It’s 10:30 on a Wednesday night and Dj CUTMAN is in the middle of his livestreamed show “This Week in Chiptune.” The topic of discussion in the chatroom? His sideburns.
Pixel8tr: dj sideburns…did we say that tonite yet?
The weekly show, featuring the latest in chiptunes from around the world, is broadcast on Twitch, the Amazon-owned platform where gamers broadcast their screens to viewers around the world. Nearly 80 listeners are tuned in right now, some of them talking (and poking fun at CUTMAN) in the livestream’s chatroom.
Tegisalex: When is cutman gonna cut his sideburns?
Some nights, CUTMAN fits more of the traditional DJ mold. He’ll be on stage at comic conventions and gamer festivals, masked in a red MegaMan helmet, spinning video game music with dubstep or house swagger to an audience he can see and hear.
But more often, he’s here, in his University City apartment, sitting at his computer on a weekday night, a green screen behind him (it makes it look like he’s livestreaming from space) as he plays the latest chiptunes to roughly 100 fans, sometimes more. No MegaMan helmet for these gigs, just a flat-brim cap (and sometimes, when his fans request it, the armor). Though he can’t see his audience, he still performs for them. Case in point: the sideburns.
When he catches wind of the sideburn jokes, he laughs, then he addresses the audience, looking into the webcam, contorting his face into a scream and violently pointing at the chatroom on the screen. Then he grins and strokes his sideburns. Then he’s back to bobbing his head to the music. Like any good DJ, CUTMAN knows how to play off his audience. Even if they’re miles away.
(Editor’s note: Dj CUTMAN will be playing live at the Philly Tech Week presented by Comcast kickoff event, Arcade @ Dilworth, April 17 at 6 p.m.)
CUTMAN is Chris Davidson. He didn’t always have an audience. Not like this, at least.
Back when he started DJing five years ago, Davidson, now 30, used to pack his speakers into a cat carrier and take them onto the streets of Ithaca, N.Y., where he was a high-tech busker. He’d play his particular brand of video-game EDM for anyone who passed by (“No one gave a shit,” he said). He started getting gigs here and there at conventions and festivals, but when he moved to Philly to join his girlfriend, who was getting her Ph.D. at Penn, it was hard to book shows. Even harder to get a residency. That’s when he turned to the internet.
The internet has been kind to Davidson.
“This Week in Chiptune” gets about 5,000 downloads a month, on top of the roughly 120 regular listeners to the livestream, but here’s the rub: his fans actually pay him. They buy a weekly subscription through his Patreon page, paying anywhere between $1 and $20 per episode. That, plus the tips he gets through Twitch and his live gigs, is enough to pay the bills.
He doesn’t have a day job. This is his day job.
Davidson broadcasts his weekly show from his living room. It’s covered in video game curiosities, like Kirby and Meta Knight “amiibos” (Nintendo collectors’ items that Davidson likens to Beanie Babies), stuffed Pokemon characters and decals of the villains from MegaMan (Cutman takes his name from one of them). And video games cartridges, of course, for Wii, Nintendo and Super Nintendo, are shelved neatly all over the room, though Davidson said he doesn’t have much time to play anymore.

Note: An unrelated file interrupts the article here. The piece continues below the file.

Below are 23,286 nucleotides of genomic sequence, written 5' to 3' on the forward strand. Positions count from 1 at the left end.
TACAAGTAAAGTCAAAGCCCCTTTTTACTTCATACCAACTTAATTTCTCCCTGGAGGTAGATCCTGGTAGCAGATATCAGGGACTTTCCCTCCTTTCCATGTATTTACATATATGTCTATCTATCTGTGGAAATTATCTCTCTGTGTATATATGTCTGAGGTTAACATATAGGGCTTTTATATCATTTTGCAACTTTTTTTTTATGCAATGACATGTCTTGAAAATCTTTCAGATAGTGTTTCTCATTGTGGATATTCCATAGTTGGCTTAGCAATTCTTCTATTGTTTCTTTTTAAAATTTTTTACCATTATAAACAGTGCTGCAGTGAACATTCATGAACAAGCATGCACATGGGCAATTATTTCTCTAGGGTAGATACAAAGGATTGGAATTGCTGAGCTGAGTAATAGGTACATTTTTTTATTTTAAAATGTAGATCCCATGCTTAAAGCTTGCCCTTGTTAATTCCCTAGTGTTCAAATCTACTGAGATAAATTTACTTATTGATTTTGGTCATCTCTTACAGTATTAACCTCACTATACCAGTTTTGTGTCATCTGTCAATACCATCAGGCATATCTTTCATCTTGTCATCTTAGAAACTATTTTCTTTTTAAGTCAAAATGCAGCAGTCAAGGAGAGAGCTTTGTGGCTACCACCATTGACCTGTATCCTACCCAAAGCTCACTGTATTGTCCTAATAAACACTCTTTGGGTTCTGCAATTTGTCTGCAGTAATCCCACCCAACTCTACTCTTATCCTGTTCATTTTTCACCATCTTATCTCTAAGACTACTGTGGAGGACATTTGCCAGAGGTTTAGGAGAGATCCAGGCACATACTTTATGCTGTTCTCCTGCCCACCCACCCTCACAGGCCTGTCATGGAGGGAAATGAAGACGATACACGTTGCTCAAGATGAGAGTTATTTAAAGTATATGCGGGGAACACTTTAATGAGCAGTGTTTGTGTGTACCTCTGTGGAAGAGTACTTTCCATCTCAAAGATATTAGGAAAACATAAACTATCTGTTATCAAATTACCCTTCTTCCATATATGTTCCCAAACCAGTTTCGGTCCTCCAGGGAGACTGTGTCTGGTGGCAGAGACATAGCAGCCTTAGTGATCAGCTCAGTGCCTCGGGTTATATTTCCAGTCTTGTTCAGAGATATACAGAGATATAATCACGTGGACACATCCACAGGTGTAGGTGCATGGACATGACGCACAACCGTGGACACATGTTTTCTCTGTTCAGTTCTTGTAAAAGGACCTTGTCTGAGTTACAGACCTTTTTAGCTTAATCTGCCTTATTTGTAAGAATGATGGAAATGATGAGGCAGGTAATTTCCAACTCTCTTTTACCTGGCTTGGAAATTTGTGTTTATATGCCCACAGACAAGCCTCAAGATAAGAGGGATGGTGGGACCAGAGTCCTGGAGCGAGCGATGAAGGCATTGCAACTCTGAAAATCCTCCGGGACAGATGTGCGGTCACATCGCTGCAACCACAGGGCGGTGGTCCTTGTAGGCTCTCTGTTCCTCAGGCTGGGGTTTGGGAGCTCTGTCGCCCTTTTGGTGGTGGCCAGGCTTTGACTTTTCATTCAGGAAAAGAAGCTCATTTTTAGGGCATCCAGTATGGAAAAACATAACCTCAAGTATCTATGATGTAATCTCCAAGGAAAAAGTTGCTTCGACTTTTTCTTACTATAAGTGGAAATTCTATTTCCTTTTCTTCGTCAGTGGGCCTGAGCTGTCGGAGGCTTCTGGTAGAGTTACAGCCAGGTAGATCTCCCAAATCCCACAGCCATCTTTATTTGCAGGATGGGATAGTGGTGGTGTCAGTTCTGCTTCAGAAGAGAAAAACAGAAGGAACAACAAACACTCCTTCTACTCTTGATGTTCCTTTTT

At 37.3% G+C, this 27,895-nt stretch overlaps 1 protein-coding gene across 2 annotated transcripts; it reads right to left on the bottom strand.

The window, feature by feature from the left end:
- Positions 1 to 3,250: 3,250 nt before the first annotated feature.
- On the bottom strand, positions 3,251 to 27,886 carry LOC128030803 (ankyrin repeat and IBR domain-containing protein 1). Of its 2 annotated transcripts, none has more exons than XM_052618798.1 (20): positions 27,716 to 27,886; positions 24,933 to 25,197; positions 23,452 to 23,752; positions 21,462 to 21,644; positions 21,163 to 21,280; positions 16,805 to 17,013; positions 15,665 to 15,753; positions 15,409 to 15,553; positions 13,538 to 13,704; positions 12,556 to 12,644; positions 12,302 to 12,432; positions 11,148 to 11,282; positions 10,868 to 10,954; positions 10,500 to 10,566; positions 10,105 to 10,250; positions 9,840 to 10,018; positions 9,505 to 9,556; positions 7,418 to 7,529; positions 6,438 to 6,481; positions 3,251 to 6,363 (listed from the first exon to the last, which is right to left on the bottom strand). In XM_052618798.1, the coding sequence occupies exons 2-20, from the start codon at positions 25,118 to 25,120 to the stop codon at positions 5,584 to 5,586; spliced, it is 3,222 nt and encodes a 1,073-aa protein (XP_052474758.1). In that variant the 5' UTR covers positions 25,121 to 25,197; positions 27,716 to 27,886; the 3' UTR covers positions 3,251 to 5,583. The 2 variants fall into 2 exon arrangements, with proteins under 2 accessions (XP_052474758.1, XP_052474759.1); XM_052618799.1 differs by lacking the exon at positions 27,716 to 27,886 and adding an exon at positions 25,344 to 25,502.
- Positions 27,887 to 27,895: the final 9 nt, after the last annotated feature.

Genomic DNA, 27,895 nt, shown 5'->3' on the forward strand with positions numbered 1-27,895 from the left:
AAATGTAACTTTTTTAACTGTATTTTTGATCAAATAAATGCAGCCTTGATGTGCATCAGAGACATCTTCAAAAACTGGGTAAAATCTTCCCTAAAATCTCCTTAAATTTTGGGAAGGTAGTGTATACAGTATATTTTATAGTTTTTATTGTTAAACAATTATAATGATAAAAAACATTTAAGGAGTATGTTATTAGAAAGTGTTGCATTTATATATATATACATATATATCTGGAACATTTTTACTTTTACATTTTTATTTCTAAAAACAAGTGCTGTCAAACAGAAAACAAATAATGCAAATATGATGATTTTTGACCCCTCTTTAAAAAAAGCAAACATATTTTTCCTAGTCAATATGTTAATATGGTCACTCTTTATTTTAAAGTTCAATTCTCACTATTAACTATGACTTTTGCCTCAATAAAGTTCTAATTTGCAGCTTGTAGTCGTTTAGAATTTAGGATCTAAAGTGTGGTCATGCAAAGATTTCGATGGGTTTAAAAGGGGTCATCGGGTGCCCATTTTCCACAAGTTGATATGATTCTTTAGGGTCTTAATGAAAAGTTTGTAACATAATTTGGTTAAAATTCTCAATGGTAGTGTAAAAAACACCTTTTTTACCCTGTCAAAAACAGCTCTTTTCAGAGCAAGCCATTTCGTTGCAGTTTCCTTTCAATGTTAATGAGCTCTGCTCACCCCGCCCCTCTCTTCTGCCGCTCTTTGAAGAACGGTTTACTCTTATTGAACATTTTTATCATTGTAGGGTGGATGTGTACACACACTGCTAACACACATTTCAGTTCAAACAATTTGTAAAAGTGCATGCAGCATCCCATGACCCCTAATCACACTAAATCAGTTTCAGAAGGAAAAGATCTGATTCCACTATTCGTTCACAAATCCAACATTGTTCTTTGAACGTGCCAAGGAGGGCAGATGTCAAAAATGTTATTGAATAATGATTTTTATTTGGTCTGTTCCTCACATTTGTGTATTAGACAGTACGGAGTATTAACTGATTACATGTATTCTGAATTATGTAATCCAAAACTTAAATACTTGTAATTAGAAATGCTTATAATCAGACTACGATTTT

When we arrive at the apartment, shortly before the show begins, there’s a small crew hanging out. They’re the regulars: Davidson’s girlfriend, Maddie Stone, a writer for Gizmodo and VICE’s Motherboard; Nina Russo, who livestreams her gaming and art on Twitch, and her boyfriend, local pixel artist Squarepainter aka Adam Shub (his art is all over the apartment).
Russo and Shub, who met at one of CUTMAN’s 8bit Lounge parties at PhilaMOCA a few years back, often play retro video games during “This Week in Chiptune” and that gets broadcast alongside webcam streams of Davidson and his hands on the mixer. It’s a complete sensory experience. Tonight, they’re playing Super Castlevania IV on the Wii U.
As the show starts, he turns his DJ voice on — it’s deeper, fuller, charismatic even — and speaks into his mic: “Hey everyone, this is Dj CUTMAN, thanks for tuning into This Week in Chiptune.”
Davidson said he started DJing as a coping mechanism after the hip hop studio he co-owned in Ithaca got robbed. That was in 2010, when he started remixing video game music with dance beats, and he seemed to be the only one around who was doing anything like it.
When he got to Philly, he took a job as an interactive designer at Aramark and kept at DJing. Three years later, when his hours at Aramark got cut, he wondered if he could cobble together enough DJ revenue to make ends meet. Turns out he could.
The platform of Twitch was a big help. He used to livestream on Mixify, which didn’t allow for any video, but when Twitch started allowing music streams last January, he switched over and his audience more than tripled. Two weeks ago, during his 100th episode of This Week in Chiptune, Twitch featured his stream on their front page and the spotlight drew 1,500 listeners.
When you ask Davidson about what it’s like to have a following after busking in the street to no one at all, he says he tries not to think about it too much. Not that much has changed, he said. The most striking thing, he said, is how this community exists around him and how they support him, by pledging some cash every week or just tuning in. There’s a big difference between that and getting paid by the hour, like Davidson used to as a recording engineer or when he plays gigs.
So what’s the big goal? What’s Dj CUTMAN working toward?
It’s pretty straightforward.
“My goal has always been to make a living off my art, and help others do the same,” he wrote in an email.
But really, he just likes finding and sharing music and spreading some of that video-game joy through chiptunes. All right, Dj CUTMAN, do your thing.-30-